• Fournier's gangrene: Fournier's gangrene is a serious infection of the skin that affects the genitals and perineum. The infection develops when a combination of microorganisms, including bacteria, fungi, and yeasts, enter the body. Fournier's gangrene is usually caused by an injury, which may occur as a result of surgical procedures or urinary tract disease. The infection spreads quickly, destroying the skin, tissue under the skin, and muscle. Symptoms may include fever, drowsiness, reddening of the skin, dead and discolored skin, odor, pain, swelling, and skin that is spongy to the touch. Patients typically take a combination of antibiotics to treat the infection. Surgery may also be needed to remove dead tissue.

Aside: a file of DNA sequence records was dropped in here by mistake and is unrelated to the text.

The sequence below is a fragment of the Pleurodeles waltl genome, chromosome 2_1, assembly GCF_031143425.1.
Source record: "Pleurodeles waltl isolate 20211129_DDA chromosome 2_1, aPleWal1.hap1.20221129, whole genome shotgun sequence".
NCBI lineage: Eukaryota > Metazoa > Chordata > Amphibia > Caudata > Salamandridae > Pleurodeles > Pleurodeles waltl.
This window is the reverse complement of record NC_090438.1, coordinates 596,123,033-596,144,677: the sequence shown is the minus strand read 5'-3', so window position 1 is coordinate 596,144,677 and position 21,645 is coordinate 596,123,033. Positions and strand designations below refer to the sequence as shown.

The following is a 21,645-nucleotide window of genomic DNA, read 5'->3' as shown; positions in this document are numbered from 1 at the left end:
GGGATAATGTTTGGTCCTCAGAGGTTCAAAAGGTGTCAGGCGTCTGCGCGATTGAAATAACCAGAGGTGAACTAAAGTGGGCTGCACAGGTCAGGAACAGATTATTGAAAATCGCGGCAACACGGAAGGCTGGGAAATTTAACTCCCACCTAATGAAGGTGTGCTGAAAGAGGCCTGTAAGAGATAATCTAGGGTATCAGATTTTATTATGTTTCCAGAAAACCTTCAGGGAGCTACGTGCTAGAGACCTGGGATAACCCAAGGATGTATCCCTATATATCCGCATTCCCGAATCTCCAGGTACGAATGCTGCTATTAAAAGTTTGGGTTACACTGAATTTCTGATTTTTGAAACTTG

• Methicillin-resistant Staphylococcus aureus (MRSA): Methicillin-resistant Staphylococcus Aureus (MRSA) is a type of bacteria that does not respond to treatment with certain antibiotics, including ampicillin (Principen®) and other penicillins. Individuals can become infected with the bacteria through airborne droplets. It can be transmitted when an individual inhales particles of infected sputum from the air. The bacteria become airborne when an infected person expels saliva (when they cough, sneeze, talk, spit, etc.). Symptoms of an MRSA infection are the same as non-resistant Staphylococcus aureus infections, and they may include red and swollen skin, fever, and headache. Patients infected with MRSA are treated with antibiotics, such as sulfamethoxazole/trimethoprim (Bactrim®) or vancomycin (Vancocine®).